Are these new “contract-for-hire” proposals simply dangling carrots? Are companies trying to lure us freelancers into their lair, dismantle our way of life and take away our freedom? Okay, that might be a bit dramatic but hear me out…

Companies are very aware that we’re enjoying our “new way of working” — so they’d have to offer us something that on paper seems enticing, but in reality you wonder who is really benefiting. 

Here’s what we’re being sold, let's say, with a 3-month contract-for-hire. The perks are:

  • Fast-track our experience and strengthen our skillsets

  • Determine if a role is the right for us, before fully committing — get a little taste of the company, the same way they are getting a taste of us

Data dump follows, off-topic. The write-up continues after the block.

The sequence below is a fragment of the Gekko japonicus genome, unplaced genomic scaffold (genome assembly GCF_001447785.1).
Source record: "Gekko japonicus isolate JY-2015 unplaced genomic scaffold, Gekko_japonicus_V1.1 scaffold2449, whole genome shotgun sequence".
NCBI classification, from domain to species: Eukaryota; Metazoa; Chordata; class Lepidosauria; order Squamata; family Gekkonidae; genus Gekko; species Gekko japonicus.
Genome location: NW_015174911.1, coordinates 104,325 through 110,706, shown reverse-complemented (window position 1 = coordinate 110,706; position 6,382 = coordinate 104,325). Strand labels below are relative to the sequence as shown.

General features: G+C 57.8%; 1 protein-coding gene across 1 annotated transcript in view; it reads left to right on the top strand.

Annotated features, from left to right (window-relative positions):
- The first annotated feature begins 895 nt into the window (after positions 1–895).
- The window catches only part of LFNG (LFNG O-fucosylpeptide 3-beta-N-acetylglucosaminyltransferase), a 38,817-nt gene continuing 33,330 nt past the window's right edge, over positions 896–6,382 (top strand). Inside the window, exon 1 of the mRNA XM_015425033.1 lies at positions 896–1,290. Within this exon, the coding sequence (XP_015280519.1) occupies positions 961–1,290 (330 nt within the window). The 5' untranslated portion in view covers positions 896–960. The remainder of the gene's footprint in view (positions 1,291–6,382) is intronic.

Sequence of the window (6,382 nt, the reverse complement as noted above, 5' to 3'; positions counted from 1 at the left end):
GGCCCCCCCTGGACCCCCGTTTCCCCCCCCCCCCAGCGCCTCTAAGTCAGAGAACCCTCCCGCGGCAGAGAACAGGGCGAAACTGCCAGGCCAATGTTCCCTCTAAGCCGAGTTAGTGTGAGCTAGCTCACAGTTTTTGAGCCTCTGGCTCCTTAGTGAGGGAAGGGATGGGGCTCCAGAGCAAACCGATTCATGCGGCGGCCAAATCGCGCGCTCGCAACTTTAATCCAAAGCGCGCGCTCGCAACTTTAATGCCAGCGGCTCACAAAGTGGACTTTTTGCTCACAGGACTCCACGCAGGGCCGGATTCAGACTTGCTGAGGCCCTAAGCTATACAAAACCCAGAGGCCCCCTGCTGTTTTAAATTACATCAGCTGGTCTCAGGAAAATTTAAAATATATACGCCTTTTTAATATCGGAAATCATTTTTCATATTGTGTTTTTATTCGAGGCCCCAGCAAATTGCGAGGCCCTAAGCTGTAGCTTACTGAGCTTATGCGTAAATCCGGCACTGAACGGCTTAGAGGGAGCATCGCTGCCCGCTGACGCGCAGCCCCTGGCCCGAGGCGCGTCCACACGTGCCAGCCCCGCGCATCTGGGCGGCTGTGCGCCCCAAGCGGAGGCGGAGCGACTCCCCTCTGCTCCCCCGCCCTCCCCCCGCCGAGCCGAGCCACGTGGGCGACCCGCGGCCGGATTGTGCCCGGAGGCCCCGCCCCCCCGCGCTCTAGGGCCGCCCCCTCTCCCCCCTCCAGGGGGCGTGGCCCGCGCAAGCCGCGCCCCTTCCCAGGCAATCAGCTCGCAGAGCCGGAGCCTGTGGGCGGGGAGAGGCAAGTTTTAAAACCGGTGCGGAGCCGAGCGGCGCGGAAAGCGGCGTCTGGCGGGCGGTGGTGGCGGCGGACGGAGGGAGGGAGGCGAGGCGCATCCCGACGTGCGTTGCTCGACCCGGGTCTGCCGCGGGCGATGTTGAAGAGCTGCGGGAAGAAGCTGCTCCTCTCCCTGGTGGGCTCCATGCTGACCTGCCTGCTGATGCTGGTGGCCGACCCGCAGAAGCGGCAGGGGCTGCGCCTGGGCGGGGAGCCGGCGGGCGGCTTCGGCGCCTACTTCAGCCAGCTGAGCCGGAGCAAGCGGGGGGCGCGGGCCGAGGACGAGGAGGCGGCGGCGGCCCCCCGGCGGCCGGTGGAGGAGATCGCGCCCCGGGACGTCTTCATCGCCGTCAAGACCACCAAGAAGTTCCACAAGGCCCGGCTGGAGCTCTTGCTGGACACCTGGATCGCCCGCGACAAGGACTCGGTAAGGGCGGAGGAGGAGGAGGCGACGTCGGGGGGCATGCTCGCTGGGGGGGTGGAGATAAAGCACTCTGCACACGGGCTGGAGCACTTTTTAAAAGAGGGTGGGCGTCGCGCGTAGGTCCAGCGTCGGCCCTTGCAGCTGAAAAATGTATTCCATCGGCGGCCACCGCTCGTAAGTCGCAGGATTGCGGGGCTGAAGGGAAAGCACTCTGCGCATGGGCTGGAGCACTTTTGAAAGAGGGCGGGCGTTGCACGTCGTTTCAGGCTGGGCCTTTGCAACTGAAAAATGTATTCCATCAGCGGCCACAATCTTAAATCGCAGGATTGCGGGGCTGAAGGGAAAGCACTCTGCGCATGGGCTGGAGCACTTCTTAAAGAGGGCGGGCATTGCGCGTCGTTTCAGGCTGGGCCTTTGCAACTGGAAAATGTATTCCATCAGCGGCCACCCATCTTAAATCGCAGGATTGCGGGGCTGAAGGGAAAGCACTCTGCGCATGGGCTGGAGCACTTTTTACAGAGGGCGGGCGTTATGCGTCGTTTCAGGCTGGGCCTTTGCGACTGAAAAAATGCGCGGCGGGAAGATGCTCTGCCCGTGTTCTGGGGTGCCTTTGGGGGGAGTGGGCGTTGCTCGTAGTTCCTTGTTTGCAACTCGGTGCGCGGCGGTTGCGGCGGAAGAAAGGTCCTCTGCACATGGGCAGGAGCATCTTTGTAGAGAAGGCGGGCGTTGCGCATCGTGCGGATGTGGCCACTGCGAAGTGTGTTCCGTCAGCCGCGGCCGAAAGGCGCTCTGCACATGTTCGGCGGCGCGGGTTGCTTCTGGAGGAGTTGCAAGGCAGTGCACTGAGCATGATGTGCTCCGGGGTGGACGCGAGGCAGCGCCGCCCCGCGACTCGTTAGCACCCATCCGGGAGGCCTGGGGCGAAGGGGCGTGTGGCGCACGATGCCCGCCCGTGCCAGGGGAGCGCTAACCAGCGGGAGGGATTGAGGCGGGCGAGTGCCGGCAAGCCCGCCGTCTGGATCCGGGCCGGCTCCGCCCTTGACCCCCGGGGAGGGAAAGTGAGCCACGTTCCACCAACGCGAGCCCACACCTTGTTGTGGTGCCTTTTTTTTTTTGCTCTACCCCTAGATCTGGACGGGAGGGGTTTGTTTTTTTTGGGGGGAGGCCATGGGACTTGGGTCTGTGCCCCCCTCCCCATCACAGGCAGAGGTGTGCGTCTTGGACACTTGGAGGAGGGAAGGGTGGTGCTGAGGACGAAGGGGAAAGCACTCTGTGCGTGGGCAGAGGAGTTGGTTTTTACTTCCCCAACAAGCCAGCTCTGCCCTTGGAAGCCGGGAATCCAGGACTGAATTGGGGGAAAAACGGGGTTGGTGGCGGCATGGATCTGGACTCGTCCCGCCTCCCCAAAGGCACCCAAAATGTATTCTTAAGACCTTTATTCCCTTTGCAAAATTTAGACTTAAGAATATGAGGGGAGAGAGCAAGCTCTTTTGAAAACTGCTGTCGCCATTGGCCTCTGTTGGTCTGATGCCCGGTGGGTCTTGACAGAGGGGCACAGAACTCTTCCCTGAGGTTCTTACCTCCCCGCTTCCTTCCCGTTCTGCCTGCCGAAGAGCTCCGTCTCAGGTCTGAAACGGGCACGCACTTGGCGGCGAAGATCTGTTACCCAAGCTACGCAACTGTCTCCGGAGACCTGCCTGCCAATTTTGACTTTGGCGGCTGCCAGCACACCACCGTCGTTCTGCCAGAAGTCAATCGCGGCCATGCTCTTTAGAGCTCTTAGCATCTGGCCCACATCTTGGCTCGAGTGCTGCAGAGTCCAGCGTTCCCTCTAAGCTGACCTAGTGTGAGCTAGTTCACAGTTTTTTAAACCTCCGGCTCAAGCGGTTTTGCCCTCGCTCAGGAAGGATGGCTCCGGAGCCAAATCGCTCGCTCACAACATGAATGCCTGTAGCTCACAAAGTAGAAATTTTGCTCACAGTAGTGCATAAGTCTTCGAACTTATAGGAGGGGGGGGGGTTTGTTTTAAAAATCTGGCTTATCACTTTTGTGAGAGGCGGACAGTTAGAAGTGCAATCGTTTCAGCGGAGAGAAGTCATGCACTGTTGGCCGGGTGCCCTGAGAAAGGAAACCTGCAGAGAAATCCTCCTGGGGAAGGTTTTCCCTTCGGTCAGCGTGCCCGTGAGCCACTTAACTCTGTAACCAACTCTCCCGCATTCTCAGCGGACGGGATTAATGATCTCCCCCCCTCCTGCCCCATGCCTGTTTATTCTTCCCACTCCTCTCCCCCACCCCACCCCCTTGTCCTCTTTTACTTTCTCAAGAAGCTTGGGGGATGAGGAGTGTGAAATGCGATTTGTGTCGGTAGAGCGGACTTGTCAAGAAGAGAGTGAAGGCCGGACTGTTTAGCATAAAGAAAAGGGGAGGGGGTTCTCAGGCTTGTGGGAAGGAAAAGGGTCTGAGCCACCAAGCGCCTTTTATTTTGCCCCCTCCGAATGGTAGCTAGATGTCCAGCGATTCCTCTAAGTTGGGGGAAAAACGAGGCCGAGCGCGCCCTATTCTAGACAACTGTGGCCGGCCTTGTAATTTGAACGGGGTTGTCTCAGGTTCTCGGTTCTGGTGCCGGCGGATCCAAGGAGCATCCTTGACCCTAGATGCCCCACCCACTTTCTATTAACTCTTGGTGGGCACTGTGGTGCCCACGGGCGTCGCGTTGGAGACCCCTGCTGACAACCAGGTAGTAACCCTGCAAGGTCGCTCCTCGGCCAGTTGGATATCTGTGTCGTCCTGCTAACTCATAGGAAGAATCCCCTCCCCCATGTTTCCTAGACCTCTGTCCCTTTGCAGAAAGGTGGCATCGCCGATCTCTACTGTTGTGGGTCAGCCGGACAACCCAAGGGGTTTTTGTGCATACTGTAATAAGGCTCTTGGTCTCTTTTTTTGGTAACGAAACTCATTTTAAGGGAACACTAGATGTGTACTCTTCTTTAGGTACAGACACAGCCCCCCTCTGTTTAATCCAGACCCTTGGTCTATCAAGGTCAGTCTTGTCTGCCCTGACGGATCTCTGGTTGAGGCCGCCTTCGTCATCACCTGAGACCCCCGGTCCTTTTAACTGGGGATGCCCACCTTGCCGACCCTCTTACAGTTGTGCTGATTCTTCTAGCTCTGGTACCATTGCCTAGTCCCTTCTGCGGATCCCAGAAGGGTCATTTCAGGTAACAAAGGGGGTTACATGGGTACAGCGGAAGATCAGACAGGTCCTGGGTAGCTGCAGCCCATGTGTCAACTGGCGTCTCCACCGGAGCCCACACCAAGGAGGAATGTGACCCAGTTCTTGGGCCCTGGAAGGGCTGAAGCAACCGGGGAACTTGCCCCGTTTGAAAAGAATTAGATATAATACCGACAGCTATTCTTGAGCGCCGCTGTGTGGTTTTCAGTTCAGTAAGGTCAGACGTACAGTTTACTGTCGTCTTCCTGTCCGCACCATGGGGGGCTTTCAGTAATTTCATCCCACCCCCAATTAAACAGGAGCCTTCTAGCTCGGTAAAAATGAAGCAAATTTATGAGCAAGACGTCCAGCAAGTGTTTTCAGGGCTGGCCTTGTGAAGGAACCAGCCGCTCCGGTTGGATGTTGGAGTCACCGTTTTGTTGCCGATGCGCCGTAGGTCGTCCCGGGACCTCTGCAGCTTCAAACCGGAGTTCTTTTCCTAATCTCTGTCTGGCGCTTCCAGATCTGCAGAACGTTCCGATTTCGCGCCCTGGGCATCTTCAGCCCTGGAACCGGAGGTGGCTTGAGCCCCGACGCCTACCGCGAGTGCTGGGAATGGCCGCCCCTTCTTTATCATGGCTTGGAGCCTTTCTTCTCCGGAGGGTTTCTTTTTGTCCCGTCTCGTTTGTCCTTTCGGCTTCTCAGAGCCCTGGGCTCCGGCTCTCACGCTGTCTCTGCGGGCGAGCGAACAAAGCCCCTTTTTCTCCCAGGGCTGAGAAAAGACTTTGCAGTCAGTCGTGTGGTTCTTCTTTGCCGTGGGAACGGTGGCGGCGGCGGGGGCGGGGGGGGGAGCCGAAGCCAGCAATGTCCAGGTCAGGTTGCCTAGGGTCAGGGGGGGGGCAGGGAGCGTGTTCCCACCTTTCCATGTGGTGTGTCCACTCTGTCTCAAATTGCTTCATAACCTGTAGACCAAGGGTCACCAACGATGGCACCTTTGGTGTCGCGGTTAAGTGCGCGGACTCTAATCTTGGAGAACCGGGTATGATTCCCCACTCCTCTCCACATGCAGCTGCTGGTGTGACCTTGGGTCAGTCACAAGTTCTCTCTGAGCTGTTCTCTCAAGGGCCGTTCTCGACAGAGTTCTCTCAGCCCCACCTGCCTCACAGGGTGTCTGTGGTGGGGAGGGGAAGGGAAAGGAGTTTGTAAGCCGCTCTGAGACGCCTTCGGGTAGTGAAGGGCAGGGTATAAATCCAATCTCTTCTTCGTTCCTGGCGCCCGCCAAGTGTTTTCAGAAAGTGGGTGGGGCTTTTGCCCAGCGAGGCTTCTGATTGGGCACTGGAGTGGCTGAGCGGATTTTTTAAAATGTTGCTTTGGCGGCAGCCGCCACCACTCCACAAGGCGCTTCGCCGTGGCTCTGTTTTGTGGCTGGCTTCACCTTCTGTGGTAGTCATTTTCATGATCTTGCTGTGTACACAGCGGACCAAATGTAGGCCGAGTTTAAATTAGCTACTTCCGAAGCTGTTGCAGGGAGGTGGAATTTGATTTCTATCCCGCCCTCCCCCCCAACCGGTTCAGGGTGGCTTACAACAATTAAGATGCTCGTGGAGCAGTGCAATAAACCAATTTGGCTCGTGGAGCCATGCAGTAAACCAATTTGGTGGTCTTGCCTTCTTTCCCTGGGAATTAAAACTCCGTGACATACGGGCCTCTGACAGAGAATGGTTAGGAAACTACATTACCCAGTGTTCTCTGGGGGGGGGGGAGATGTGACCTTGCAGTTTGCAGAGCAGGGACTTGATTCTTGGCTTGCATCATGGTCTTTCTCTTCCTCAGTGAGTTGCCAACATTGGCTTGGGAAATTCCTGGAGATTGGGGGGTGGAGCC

• Increase our employability — great opportunity to brush up on our interviewing skills and meeting deadlines etc

  • Broaden your professional contacts and network. Build relationships

  • Gain access to new skills that can be transferred to our other projects etc

  • Attain perks of company benefits (perhaps a little private healthcare for 3 months?)

Not bad, eh? What’s all the fuss about? 

I know what you’re thinking — “Yea, what’s the catch?” To be honest, there’s something worse than a catch….there’s the potential for exploitation.

Many will rightfully believe these contracts could be exploitative